5 Lessons From a Lifelong Hospital Patient and Nurse Executive

5 Lessons From a Lifelong Hospital Patient and Nurse Executive

A critical care nurse and chief nursing officer finds her purpose in a difficult profession by reminding herself what it's like to be a patient.

Pamela Hunt, a former chief nurse executive, has been a nurse for more than 40 years. She knows as well as anyone the challenges nurses face every day.

But she also knows something just as important as any of her training and experiences as a nurse: she knows what it’s like to be patient.

Diagnosed with juvenile rheumatoid arthritis (JRA) at 18 months, Hunt has spent more of her life as a patient than as a nurse. By the time she was 20, she had over 25 surgeries. She has lost sight in one eye, lost 18 inches of her colon, lost enough blood giving birth that she nearly died. She’s sat bedside with a loved one with 5.0 hemoglobin, uncertain of his fate.

When Hunt views things from this perspective, the patient’s perspective, she remembers why she is a nurse and why it’s worth all she’s got: “Whenever I think about the purpose of nursing practice, I always think about what it looks like through the eyes of the patient,” she says. “We know the difference we can make in their lives. Seeing the sufferings of others is not a curse of our profession, it’s a blessing.”

Here are five lessons Hunt has gleaned from her lifelong journey in and out of hospitals, and how those experiences help her see things from the eyes of patients and ground her in a purpose.

1. Taking time to talk can make all the difference

With JRA, Hunt spent weeks at a time boarding at the closest children’s hospital 75 miles from her home. Her mother, who raised Hunt and her brother alone, could only drive those 75 miles once during the week and on the weekend. The question her mom always asked when she arrived was, “Who’s your nurse?” It made a huge difference to have the nurses who took time to talk to her, who explained to her how her daughter was doing. “See, as a pediatric patient years ago, before the Joint Commission ever told us it was important to talk to the families, I knew it was important that you talked to my mom,” Hunt says.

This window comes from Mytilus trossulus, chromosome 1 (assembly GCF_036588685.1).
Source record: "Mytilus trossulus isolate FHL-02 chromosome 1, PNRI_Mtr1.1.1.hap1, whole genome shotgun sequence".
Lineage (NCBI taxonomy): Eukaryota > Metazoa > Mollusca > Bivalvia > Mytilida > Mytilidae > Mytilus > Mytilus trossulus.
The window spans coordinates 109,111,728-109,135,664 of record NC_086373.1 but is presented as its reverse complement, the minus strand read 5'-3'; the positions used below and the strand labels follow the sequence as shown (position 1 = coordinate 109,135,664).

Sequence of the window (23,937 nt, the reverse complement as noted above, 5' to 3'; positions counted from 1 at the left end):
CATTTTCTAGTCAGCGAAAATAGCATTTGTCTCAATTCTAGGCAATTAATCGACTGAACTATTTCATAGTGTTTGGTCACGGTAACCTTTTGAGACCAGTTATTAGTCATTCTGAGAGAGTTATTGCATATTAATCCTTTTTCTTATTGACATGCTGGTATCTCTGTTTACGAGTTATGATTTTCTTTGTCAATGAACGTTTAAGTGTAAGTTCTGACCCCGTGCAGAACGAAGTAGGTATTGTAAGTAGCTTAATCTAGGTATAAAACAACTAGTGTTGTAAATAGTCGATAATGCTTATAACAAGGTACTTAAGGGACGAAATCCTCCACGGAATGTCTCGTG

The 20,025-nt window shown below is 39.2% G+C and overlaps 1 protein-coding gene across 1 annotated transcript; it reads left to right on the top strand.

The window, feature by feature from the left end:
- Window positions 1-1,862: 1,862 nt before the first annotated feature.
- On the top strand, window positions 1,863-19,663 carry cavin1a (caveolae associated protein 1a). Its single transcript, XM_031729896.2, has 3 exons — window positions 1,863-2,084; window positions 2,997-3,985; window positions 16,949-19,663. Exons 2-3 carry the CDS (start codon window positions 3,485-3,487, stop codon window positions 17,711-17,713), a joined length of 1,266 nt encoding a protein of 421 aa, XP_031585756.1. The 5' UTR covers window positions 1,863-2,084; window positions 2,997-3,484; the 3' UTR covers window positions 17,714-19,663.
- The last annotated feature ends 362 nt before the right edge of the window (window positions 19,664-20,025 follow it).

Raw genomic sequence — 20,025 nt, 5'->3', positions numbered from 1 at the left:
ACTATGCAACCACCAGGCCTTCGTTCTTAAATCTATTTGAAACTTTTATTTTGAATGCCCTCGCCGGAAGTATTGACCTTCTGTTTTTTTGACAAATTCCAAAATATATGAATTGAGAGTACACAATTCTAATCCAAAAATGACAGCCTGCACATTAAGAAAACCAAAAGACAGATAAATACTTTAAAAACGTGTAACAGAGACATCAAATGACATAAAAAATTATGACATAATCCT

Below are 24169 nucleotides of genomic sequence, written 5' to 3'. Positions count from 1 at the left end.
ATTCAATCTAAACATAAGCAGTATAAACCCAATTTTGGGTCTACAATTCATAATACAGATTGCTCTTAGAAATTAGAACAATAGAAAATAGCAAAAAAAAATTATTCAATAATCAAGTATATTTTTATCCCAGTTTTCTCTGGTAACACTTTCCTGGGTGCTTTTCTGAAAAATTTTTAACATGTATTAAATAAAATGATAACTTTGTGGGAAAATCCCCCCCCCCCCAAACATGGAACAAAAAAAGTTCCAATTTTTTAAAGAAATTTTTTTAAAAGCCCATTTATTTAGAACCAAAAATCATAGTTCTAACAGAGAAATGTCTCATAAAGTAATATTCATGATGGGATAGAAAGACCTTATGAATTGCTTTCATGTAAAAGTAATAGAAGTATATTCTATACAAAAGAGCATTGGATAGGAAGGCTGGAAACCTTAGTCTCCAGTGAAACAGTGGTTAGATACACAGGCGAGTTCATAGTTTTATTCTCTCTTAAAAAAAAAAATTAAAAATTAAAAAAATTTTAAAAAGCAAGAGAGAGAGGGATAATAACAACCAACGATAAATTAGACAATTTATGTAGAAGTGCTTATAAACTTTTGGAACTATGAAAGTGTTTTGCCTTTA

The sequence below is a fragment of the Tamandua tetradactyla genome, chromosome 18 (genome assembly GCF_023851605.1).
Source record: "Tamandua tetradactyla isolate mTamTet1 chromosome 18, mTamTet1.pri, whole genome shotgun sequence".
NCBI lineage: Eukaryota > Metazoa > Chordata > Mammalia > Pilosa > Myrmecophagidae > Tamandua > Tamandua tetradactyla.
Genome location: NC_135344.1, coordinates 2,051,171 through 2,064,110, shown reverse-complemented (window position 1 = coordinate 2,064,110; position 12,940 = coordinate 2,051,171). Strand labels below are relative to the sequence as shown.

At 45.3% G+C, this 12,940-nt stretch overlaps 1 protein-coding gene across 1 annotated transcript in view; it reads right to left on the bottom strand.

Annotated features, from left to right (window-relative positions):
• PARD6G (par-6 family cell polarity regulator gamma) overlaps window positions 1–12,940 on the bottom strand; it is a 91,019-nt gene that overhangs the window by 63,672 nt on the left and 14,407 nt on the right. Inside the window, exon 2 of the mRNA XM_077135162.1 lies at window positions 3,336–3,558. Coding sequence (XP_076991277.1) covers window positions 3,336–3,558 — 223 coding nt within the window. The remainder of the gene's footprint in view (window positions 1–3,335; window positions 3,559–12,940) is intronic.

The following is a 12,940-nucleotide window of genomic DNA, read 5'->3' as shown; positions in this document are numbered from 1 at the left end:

2. Gestures of genuine care go a long way

When Hunt was 8 years old, she stayed for nine weeks at a hospital four hours away from her home. Through the consent for admission, the hospital performed surgery on Hunt without her mom knowing. The recovery room nurse noticed her mother lived far away, so she wrote a letter updating her about the surgery. The nurse never found out how meaningful that letter was, but Hunt will never forget. “I know how important it was to her because I heard her tell that story for years, and when my mom passed away, I found that letter.”

3. Some patients want to get personal

“Sometimes in our practice, rightfully so, we hesitate to tell people our names or to tell them anything about our families,” Hunt says. But as an adolescent patient, she spent most of her summers in a surgical ward, and she remembers the nursing staff sharing about themselves and their families, even small things like the birthday party they had the weekend before. “It was very comforting,” Hunt says. “I often wondered if I lived through them. Thank goodness they were free enough to share that with me so that I knew what a normal childhood looked like.”

4. Empathy matters

Of all Hunt’s surgery experiences, nothing was as painful as orthopedic recovery. In her late teens, she had two inches taken from her femur, and the rod pulled the femur apart instead of fusing it together. The surgeon had her stand on it several times to get an approximation. All of this occurred without pain medicine. Then when she was 34, she had a knee joint replacement—a replacement of a rheumatoid joint with very thin bones.

“I had forgotten about orthopedic pain,” she says. But Hunt’s nurse understood. She looked at her and told Hunt she knew the pain was not controlled. Before leaving to track down a doctor for pain meds, she assured Hunt she would be right back, and she assured her she wouldn’t neglect her pain. “All those years that I was a critical care nurse, had I ever thought to do that? Had I ever thought how comforting that was instead of just seeing the nurse leave the room and think you were alone?”

5. All nurses provide critical care

“When I started as an adult critical care nurse, we thought of ourselves as goddesses,” Hunt says. “I knew there was a unit somewhere in the hospital that took care of mothers and babies, and I thought their work was probably a little easier than my work in critical care.” But then she delivered her first-born child. Thirty minutes after giving birth, Hunt had a sudden post-partum hemorrhage, losing several pints of blood. “I learned that day that critical care nursing happens in every department of the hospital, not just in a critical care unit.” she says. “I wouldn’t be alive today if it wasn't for those mother-baby nurses.”

All of Hunt’s experiences as a patient remind her of her purpose as a nurse and why she never quit. “We have the opportunity to make a difference in the lives of others every day by what we do,” she says. “It’s an amazing opportunity to be a part of our patient’s lives. “

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